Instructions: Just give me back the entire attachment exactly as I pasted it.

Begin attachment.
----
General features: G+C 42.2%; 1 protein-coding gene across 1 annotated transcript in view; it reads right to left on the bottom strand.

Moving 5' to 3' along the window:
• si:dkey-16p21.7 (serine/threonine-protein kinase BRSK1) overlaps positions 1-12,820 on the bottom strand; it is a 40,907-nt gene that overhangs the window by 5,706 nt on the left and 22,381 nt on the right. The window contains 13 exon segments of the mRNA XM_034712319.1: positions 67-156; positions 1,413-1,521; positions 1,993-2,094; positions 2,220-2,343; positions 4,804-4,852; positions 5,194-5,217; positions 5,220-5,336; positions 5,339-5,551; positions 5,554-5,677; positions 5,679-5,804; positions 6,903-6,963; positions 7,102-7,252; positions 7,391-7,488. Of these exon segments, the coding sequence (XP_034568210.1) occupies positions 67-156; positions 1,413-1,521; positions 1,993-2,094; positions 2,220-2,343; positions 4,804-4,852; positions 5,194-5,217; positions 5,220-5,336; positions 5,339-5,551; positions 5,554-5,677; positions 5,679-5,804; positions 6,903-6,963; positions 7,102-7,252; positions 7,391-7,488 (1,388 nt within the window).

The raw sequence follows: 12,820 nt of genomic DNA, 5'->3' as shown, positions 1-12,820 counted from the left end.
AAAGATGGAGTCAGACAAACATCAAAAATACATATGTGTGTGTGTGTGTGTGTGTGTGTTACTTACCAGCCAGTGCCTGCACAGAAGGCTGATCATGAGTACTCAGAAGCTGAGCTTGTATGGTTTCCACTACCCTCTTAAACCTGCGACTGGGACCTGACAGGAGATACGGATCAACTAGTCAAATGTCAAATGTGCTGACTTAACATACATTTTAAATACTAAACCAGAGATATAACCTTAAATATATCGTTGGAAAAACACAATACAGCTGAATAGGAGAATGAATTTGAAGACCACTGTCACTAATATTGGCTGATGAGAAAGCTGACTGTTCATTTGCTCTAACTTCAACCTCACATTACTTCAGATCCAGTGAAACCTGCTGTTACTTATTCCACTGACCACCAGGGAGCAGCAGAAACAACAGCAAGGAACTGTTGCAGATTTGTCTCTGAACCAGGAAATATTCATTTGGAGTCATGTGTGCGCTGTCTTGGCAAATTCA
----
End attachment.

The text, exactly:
General features: G+C 42.2%; 1 protein-coding gene across 1 annotated transcript in view; it reads right to left on the bottom strand.

Moving 5' to 3' along the window:
• si:dkey-16p21.7 (serine/threonine-protein kinase BRSK1) overlaps positions 1-12,820 on the bottom strand; it is a 40,907-nt gene that overhangs the window by 5,706 nt on the left and 22,381 nt on the right. The window contains 13 exon segments of the mRNA XM_034712319.1: positions 67-156; positions 1,413-1,521; positions 1,993-2,094; positions 2,220-2,343; positions 4,804-4,852; positions 5,194-5,217; positions 5,220-5,336; positions 5,339-5,551; positions 5,554-5,677; positions 5,679-5,804; positions 6,903-6,963; positions 7,102-7,252; positions 7,391-7,488. Of these exon segments, the coding sequence (XP_034568210.1) occupies positions 67-156; positions 1,413-1,521; positions 1,993-2,094; positions 2,220-2,343; positions 4,804-4,852; positions 5,194-5,217; positions 5,220-5,336; positions 5,339-5,551; positions 5,554-5,677; positions 5,679-5,804; positions 6,903-6,963; positions 7,102-7,252; positions 7,391-7,488 (1,388 nt within the window).

The raw sequence follows: 12,820 nt of genomic DNA, 5'->3' as shown, positions 1-12,820 counted from the left end.
AAAGATGGAGTCAGACAAACATCAAAAATACATATGTGTGTGTGTGTGTGTGTGTGTGTTACTTACCAGCCAGTGCCTGCACAGAAGGCTGATCATGAGTACTCAGAAGCTGAGCTTGTATGGTTTCCACTACCCTCTTAAACCTGCGACTGGGACCTGACAGGAGATACGGATCAACTAGTCAAATGTCAAATGTGCTGACTTAACATACATTTTAAATACTAAACCAGAGATATAACCTTAAATATATCGTTGGAAAAACACAATACAGCTGAATAGGAGAATGAATTTGAAGACCACTGTCACTAATATTGGCTGATGAGAAAGCTGACTGTTCATTTGCTCTAACTTCAACCTCACATTACTTCAGATCCAGTGAAACCTGCTGTTACTTATTCCACTGACCACCAGGGAGCAGCAGAAACAACAGCAAGGAACTGTTGCAGATTTGTCTCTGAACCAGGAAATATTCATTTGGAGTCATGTGTGCGCTGTCTTGGCAAATTCA